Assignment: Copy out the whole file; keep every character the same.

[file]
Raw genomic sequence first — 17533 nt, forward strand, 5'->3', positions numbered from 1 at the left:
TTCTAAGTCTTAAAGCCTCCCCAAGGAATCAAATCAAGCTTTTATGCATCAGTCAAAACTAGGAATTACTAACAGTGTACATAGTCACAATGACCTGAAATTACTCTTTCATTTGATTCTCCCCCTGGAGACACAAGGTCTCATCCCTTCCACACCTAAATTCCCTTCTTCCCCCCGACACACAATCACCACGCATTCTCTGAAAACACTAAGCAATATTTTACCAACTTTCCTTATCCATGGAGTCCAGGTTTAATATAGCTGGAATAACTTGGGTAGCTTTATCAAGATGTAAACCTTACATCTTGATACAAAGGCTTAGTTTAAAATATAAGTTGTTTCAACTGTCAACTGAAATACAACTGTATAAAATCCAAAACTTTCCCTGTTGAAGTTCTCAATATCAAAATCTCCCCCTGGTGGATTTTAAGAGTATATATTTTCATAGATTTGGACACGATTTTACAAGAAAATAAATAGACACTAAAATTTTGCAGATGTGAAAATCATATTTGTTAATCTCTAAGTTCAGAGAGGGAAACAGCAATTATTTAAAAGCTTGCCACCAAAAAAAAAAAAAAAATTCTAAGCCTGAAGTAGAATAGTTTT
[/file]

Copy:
Raw genomic sequence first — 17533 nt, forward strand, 5'->3', positions numbered from 1 at the left:
TTCTAAGTCTTAAAGCCTCCCCAAGGAATCAAATCAAGCTTTTATGCATCAGTCAAAACTAGGAATTACTAACAGTGTACATAGTCACAATGACCTGAAATTACTCTTTCATTTGATTCTCCCCCTGGAGACACAAGGTCTCATCCCTTCCACACCTAAATTCCCTTCTTCCCCCCGACACACAATCACCACGCATTCTCTGAAAACACTAAGCAATATTTTACCAACTTTCCTTATCCATGGAGTCCAGGTTTAATATAGCTGGAATAACTTGGGTAGCTTTATCAAGATGTAAACCTTACATCTTGATACAAAGGCTTAGTTTAAAATATAAGTTGTTTCAACTGTCAACTGAAATACAACTGTATAAAATCCAAAACTTTCCCTGTTGAAGTTCTCAATATCAAAATCTCCCCCTGGTGGATTTTAAGAGTATATATTTTCATAGATTTGGACACGATTTTACAAGAAAATAAATAGACACTAAAATTTTGCAGATGTGAAAATCATATTTGTTAATCTCTAAGTTCAGAGAGGGAAACAGCAATTATTTAAAAGCTTGCCACCAAAAAAAAAAAAAAAATTCTAAGCCTGAAGTAGAATAGTTTT